5. Unknown but significant hours reading on environmental topics, concluding that personal acts are useful but the biggest impact is influence attempts;
6. Due to 5, in recent years a couple hundred hours of environmental advocacy.

So no need for antagonism - we’re fellow long term workers in the same cause, it’s always a relief to meet more of the team. We’re many in gross numbers but few in percentages, friends in the cause are always welcome, even more so when they bring skills and knowledge to table. Syonyk brings these in spades, which is fantastic.

From my viewpoint, the financial contributions I make have smaller impact than my advocacy, but $250 to $1000 donations are in the plan this year. I have a deficit in what from my viewpoint is carbon offset but if we include Syonyk as part of my personal circle because I see him as an individual person who I respect and care about from his posts, he is the person in my circle best suited to solve the trust problem in offsets while applying serious skill. So I’m legit trying to calibrate whether the tons of CO2 prevented are remotely comparable to offset options findable elsewhere.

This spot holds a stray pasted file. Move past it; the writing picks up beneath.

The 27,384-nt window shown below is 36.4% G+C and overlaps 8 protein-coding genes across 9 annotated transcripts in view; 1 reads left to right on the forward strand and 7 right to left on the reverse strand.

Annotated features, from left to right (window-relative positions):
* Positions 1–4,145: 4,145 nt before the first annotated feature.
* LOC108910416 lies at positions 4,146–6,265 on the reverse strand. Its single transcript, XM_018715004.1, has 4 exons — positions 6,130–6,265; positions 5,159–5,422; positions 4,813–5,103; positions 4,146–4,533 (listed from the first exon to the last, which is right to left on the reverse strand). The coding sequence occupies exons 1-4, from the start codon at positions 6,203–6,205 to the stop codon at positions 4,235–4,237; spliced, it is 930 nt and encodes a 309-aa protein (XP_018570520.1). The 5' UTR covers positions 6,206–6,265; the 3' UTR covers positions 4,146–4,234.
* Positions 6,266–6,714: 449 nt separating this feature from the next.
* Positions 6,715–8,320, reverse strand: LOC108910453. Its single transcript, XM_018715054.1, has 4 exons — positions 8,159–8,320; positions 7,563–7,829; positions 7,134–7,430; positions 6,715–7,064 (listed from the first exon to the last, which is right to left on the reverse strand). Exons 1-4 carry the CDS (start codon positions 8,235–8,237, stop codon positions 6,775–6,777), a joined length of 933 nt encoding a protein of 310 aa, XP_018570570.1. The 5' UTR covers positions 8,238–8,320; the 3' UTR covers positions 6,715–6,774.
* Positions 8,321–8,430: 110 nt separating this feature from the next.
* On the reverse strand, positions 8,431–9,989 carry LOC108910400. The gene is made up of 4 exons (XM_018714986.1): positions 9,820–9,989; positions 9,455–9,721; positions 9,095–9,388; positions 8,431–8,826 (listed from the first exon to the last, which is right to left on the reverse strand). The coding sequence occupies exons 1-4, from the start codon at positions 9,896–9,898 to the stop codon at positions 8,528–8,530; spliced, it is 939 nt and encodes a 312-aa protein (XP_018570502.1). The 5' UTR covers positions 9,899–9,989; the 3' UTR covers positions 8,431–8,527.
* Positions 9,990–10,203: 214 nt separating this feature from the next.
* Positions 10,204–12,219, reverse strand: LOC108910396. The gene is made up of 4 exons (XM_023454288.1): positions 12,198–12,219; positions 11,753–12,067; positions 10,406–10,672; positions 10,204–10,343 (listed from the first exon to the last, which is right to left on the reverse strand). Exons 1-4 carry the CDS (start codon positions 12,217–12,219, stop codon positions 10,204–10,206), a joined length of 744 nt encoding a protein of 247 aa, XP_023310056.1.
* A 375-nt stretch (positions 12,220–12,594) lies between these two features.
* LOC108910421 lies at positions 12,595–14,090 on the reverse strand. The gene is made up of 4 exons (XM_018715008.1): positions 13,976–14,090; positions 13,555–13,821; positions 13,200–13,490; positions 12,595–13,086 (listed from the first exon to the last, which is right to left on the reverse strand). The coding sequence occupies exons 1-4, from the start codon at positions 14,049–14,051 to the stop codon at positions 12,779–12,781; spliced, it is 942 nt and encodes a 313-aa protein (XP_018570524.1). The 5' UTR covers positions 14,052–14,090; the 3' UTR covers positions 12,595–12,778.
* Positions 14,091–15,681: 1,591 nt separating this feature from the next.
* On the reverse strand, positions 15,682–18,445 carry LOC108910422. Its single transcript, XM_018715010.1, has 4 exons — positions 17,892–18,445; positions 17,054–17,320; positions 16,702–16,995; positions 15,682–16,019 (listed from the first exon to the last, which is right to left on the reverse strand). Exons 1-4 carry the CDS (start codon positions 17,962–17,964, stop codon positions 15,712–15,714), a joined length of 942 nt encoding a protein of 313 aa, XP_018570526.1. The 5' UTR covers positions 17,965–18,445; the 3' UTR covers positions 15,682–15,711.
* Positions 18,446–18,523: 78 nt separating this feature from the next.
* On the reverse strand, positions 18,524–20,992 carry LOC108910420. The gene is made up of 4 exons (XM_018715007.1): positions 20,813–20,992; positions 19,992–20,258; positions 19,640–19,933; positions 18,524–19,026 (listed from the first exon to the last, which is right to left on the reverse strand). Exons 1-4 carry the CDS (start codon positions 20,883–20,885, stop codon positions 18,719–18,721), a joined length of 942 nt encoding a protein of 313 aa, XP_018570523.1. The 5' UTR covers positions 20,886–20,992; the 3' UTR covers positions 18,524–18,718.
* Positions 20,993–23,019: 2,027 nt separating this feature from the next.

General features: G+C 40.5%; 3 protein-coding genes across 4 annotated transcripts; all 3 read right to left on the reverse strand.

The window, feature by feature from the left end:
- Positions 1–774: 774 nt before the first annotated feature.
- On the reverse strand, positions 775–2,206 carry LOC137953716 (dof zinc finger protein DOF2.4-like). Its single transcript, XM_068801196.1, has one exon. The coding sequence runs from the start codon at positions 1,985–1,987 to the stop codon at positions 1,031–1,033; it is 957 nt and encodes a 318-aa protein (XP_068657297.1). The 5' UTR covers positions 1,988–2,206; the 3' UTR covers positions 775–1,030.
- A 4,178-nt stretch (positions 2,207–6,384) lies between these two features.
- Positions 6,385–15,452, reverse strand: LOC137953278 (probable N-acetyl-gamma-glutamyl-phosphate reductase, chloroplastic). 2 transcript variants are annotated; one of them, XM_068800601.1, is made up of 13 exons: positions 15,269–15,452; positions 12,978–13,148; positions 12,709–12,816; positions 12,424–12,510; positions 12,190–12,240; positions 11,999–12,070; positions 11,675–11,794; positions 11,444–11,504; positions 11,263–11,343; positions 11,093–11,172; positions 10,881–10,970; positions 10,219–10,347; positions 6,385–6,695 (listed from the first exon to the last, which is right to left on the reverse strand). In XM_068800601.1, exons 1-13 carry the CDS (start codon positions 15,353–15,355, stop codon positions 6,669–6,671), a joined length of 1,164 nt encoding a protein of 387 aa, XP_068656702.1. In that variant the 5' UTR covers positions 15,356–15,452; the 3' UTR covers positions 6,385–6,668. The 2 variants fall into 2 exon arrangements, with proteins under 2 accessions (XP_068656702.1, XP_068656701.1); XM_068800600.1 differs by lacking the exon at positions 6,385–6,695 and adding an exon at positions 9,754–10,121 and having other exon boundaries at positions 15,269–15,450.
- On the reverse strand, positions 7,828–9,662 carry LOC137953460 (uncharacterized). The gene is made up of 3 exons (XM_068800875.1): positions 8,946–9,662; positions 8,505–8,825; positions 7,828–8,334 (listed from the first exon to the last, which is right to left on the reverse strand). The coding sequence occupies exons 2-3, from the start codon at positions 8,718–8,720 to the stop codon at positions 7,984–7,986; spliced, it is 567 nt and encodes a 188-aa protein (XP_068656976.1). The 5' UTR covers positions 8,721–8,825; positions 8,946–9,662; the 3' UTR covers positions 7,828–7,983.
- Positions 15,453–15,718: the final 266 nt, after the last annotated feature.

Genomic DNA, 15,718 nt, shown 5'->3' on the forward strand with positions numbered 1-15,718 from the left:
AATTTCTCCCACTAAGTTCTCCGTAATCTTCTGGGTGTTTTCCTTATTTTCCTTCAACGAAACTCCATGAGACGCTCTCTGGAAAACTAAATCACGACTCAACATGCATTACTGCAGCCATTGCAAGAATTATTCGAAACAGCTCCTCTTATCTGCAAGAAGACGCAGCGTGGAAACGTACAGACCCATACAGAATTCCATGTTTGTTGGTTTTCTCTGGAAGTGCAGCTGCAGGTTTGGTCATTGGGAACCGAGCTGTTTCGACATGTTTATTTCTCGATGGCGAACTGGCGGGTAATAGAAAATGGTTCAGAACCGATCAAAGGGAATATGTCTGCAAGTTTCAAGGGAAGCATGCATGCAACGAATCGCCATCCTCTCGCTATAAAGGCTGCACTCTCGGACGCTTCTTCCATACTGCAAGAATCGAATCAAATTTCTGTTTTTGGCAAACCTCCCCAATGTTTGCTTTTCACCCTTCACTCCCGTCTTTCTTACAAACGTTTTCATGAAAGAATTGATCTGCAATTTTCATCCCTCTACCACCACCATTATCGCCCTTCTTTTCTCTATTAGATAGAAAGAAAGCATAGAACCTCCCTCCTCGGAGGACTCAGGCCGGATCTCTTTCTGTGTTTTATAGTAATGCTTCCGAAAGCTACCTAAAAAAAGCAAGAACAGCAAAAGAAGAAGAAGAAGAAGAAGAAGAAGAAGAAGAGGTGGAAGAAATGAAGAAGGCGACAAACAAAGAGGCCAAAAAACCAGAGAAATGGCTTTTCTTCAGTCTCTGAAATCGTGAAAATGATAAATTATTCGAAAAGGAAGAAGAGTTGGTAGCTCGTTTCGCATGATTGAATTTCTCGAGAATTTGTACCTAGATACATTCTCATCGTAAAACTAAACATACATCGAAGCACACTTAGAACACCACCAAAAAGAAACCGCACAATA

It doesn’t have to be mathematically equal - I assume the official offsetters’ numbers are too optimistic. I would also consider donating to get something started in hopes it gets better later but still would like to get some understanding.